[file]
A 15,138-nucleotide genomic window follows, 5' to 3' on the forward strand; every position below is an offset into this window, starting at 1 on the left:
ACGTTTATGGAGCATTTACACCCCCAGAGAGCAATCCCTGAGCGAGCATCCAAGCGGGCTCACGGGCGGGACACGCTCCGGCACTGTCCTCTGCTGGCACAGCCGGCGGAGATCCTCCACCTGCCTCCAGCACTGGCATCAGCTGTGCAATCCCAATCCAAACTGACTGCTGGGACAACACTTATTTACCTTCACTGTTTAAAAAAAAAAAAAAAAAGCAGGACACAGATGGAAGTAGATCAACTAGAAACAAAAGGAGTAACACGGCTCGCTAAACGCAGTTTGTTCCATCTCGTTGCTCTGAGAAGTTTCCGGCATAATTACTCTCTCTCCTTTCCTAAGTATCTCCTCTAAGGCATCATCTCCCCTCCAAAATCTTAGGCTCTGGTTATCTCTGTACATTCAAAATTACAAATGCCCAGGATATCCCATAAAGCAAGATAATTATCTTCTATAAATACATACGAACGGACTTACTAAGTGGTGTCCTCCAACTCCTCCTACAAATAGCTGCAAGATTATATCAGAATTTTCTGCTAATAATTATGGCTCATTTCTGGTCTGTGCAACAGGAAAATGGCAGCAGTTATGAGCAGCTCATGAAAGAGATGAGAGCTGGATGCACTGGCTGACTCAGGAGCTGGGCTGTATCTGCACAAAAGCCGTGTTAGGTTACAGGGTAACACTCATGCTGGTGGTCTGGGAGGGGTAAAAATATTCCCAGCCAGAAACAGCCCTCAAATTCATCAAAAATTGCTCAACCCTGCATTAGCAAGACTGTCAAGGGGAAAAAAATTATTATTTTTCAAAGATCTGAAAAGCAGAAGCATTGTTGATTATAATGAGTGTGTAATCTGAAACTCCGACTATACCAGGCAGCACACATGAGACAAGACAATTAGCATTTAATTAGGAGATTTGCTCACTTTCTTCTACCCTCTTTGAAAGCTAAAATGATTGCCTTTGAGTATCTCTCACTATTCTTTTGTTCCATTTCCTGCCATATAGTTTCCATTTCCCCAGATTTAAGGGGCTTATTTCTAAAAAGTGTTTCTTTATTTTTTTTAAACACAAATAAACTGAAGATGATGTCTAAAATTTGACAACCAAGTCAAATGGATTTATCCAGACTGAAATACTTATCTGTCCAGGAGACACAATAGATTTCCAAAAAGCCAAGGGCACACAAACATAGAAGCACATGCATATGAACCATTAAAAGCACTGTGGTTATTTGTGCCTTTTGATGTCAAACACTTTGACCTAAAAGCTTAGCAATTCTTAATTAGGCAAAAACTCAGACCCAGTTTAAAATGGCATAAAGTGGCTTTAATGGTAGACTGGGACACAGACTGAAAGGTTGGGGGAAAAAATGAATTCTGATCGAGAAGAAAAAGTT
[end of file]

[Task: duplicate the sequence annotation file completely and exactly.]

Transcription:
A 15,138-nucleotide genomic window follows, 5' to 3' on the forward strand; every position below is an offset into this window, starting at 1 on the left:
ACGTTTATGGAGCATTTACACCCCCAGAGAGCAATCCCTGAGCGAGCATCCAAGCGGGCTCACGGGCGGGACACGCTCCGGCACTGTCCTCTGCTGGCACAGCCGGCGGAGATCCTCCACCTGCCTCCAGCACTGGCATCAGCTGTGCAATCCCAATCCAAACTGACTGCTGGGACAACACTTATTTACCTTCACTGTTTAAAAAAAAAAAAAAAAAGCAGGACACAGATGGAAGTAGATCAACTAGAAACAAAAGGAGTAACACGGCTCGCTAAACGCAGTTTGTTCCATCTCGTTGCTCTGAGAAGTTTCCGGCATAATTACTCTCTCTCCTTTCCTAAGTATCTCCTCTAAGGCATCATCTCCCCTCCAAAATCTTAGGCTCTGGTTATCTCTGTACATTCAAAATTACAAATGCCCAGGATATCCCATAAAGCAAGATAATTATCTTCTATAAATACATACGAACGGACTTACTAAGTGGTGTCCTCCAACTCCTCCTACAAATAGCTGCAAGATTATATCAGAATTTTCTGCTAATAATTATGGCTCATTTCTGGTCTGTGCAACAGGAAAATGGCAGCAGTTATGAGCAGCTCATGAAAGAGATGAGAGCTGGATGCACTGGCTGACTCAGGAGCTGGGCTGTATCTGCACAAAAGCCGTGTTAGGTTACAGGGTAACACTCATGCTGGTGGTCTGGGAGGGGTAAAAATATTCCCAGCCAGAAACAGCCCTCAAATTCATCAAAAATTGCTCAACCCTGCATTAGCAAGACTGTCAAGGGGAAAAAAATTATTATTTTTCAAAGATCTGAAAAGCAGAAGCATTGTTGATTATAATGAGTGTGTAATCTGAAACTCCGACTATACCAGGCAGCACACATGAGACAAGACAATTAGCATTTAATTAGGAGATTTGCTCACTTTCTTCTACCCTCTTTGAAAGCTAAAATGATTGCCTTTGAGTATCTCTCACTATTCTTTTGTTCCATTTCCTGCCATATAGTTTCCATTTCCCCAGATTTAAGGGGCTTATTTCTAAAAAGTGTTTCTTTATTTTTTTTAAACACAAATAAACTGAAGATGATGTCTAAAATTTGACAACCAAGTCAAATGGATTTATCCAGACTGAAATACTTATCTGTCCAGGAGACACAATAGATTTCCAAAAAGCCAAGGGCACACAAACATAGAAGCACATGCATATGAACCATTAAAAGCACTGTGGTTATTTGTGCCTTTTGATGTCAAACACTTTGACCTAAAAGCTTAGCAATTCTTAATTAGGCAAAAACTCAGACCCAGTTTAAAATGGCATAAAGTGGCTTTAATGGTAGACTGGGACACAGACTGAAAGGTTGGGGGAAAAAATGAATTCTGATCGAGAAGAAAAAGTT